The unidentifiables

A white and black duck casually floating by (146_4688)

[you’d never believe how difficult it is to identify some birds; it’s almost as hard as identifying insects… but not quite; suffice it to say I was never able to determine the species of these two waterfowl; it’s possible the darker one is a hybrid (mallard x black?), but I’m guessing at that; the white one could be a white mallard (who’d ever heard of such a thing!), but again I’m guessing; I don’t believe either of those guesses given the size of these birds (at least half again as large as a normal mallard), although I could be wrong; if you have any ideas on what they are, please speak up; what I think I know is that the white one is a female and the dark one is a male]

[Update] I have since identified the white duck as a pekin duck (a.k.a. domestic duck, white pekin duck, or Long Island duck; Anas domesticus).

8 thoughts on “The unidentifiables”

  1. When it comes to ducks, much of it is plumage coloration. Look at this photo for an example of mallard gender colors. Like most species, birds have distinct variations that differentiate male from female (e.g. with insects, females tend to be much larger and more brilliantly painted; with birds, males tend to be larger and more brilliantly painted; with cats, males tend to be larger—and in some cases, like the lion, adorned in a way that differentiates them; and on it goes).

    So, basic biology class aside, there’s one more thing that can indicate the gender of ducks: tail feathers. See the curly little feather on the dark duck’s ass? Drakes (male ducks) often acquire those little wavy decorations as they age; hens (female ducks) do not.

    BTW, I learned that while growing up when we had pet ducks.

  2. When I answered that question, I pondered whether I should leave it at “tail feathers” just to see where it would go. I figured someone would wonder if that meant lifting them to take a peek—but I didn’t think someone would recommend fondling the damn things! Eew. . .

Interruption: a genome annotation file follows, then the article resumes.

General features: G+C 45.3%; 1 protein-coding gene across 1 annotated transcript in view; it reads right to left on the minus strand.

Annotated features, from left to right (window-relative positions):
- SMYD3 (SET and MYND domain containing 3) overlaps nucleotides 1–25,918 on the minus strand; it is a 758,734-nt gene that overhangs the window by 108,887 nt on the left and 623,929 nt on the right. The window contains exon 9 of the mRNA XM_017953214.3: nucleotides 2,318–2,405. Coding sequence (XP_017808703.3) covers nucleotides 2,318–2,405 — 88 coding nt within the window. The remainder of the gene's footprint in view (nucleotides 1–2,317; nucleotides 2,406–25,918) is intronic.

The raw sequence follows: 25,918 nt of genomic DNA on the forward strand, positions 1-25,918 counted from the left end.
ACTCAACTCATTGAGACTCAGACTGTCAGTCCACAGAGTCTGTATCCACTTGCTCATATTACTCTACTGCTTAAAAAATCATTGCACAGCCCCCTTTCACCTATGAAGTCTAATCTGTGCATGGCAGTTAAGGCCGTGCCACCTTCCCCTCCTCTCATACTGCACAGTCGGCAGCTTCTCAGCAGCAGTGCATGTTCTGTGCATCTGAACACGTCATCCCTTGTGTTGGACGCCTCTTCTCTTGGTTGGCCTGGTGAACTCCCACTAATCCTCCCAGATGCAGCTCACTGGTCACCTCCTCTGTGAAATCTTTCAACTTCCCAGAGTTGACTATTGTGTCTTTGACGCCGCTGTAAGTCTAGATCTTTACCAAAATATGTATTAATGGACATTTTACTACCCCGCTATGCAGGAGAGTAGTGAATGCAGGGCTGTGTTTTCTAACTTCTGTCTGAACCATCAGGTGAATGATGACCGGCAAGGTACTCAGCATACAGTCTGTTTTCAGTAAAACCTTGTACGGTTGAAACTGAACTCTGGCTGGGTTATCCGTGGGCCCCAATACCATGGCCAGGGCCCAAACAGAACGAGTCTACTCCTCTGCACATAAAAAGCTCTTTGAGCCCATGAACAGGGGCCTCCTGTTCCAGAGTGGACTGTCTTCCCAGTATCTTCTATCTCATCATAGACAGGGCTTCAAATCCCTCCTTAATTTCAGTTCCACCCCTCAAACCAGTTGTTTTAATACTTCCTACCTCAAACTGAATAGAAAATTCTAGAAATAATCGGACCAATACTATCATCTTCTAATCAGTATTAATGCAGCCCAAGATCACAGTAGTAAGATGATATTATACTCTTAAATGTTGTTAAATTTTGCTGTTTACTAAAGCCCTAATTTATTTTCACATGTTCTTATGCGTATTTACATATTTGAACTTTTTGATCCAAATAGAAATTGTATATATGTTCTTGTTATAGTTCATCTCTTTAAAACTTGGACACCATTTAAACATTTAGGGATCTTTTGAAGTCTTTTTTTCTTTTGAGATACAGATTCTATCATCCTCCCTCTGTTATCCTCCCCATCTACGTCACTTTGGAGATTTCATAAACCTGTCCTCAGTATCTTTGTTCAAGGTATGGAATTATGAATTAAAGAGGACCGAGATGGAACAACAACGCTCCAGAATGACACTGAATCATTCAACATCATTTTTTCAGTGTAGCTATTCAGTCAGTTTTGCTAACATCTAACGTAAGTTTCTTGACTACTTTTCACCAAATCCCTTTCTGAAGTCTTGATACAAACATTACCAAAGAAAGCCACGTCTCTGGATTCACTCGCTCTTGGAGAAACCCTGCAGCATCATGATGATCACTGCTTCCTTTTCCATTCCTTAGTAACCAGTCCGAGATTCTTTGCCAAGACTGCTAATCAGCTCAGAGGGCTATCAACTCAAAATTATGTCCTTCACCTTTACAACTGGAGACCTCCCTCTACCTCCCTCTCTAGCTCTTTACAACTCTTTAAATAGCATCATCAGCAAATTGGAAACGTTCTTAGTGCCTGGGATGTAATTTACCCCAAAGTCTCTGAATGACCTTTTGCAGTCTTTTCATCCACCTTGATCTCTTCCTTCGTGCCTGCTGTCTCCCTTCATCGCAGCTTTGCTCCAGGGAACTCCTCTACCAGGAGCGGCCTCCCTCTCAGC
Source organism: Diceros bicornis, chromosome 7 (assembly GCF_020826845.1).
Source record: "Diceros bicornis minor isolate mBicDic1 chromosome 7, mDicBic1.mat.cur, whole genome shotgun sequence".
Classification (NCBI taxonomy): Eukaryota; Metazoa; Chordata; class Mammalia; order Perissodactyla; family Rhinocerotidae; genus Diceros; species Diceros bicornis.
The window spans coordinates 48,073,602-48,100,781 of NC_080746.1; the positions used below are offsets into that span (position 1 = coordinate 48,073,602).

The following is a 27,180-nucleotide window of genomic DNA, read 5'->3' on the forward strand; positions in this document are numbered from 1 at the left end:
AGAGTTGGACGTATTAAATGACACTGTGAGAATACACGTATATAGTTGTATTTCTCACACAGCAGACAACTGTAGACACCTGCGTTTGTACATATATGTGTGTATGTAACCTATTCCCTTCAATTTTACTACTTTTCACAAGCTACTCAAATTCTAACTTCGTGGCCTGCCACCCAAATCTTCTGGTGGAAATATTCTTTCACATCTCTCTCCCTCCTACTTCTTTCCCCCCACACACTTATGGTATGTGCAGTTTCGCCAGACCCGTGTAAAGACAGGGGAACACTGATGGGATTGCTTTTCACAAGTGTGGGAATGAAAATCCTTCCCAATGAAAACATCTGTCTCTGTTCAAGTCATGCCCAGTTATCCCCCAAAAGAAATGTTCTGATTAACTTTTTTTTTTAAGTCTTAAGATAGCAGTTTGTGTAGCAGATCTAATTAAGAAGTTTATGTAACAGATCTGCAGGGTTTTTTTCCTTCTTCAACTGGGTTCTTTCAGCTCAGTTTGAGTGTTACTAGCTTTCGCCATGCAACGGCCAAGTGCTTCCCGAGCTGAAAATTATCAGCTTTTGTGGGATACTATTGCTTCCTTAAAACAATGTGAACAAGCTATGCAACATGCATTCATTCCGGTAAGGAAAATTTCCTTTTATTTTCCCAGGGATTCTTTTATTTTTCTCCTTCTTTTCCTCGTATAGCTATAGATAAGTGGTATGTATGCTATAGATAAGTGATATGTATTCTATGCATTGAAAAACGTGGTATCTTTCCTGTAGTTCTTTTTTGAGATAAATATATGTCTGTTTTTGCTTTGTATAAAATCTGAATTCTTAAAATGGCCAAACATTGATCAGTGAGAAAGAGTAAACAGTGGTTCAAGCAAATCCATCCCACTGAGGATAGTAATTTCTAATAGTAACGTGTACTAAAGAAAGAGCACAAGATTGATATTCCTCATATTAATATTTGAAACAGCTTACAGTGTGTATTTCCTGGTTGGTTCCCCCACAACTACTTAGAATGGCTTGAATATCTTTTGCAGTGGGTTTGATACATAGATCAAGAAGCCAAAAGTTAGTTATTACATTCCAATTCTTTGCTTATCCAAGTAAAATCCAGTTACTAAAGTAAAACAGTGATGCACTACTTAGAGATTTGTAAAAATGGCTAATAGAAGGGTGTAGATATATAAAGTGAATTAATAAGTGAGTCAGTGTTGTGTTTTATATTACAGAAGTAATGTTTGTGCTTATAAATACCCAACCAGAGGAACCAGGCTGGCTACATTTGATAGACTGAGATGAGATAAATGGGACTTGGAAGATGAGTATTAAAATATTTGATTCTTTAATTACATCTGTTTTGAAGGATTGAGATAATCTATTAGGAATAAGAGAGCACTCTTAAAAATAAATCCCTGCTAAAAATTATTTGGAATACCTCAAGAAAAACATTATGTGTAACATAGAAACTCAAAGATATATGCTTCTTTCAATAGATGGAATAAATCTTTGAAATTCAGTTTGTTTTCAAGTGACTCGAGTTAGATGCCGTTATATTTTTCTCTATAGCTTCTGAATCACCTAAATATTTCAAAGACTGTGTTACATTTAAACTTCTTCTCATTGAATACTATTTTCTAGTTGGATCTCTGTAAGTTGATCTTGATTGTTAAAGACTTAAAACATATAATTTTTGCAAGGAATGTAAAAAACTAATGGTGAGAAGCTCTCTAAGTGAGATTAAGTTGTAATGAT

3. I live in Seattle and I’ve seen a duck like that! It was quite large, as large as a domestic duck, black, but with iridescent green markings like a mallard. It’s neck was longer than a mallard, more like a goose, but it was hanging out with a group of mallards. It seemed kind of friendly and curious. It lived at Greenlake about three years ago. I have no idea what kind of duck it was, I’ve been trying to find out for quite awhile, so if you find out, I’d love to know! 😉

  4. Hi, Viki! Thanks for visiting and commenting.

    I’ve been investigating that duck and several others like it who live here at the lake. I’m confident it’s a mallard hybrid of some kind. My first guess is it’s a cross of a domestic mallard (maybe a blue Swedish) and a muscovy duck or a regular mallard.

    That said, I’m still working on pinning down its identity—along with the identities of a wide variety of hybrids here at the lake.

  5. The Pekin duck is a cross breed of some type of mallard from China I do believe. I can’t remember the exacts but that is the around about of it.

    1. Quite right, JD. Wikipedia has some info that sheds light on them. Though I didn’t know two years ago about their history and origin, I’ve since learned where the breed came from. Thanks so much for reminding me!

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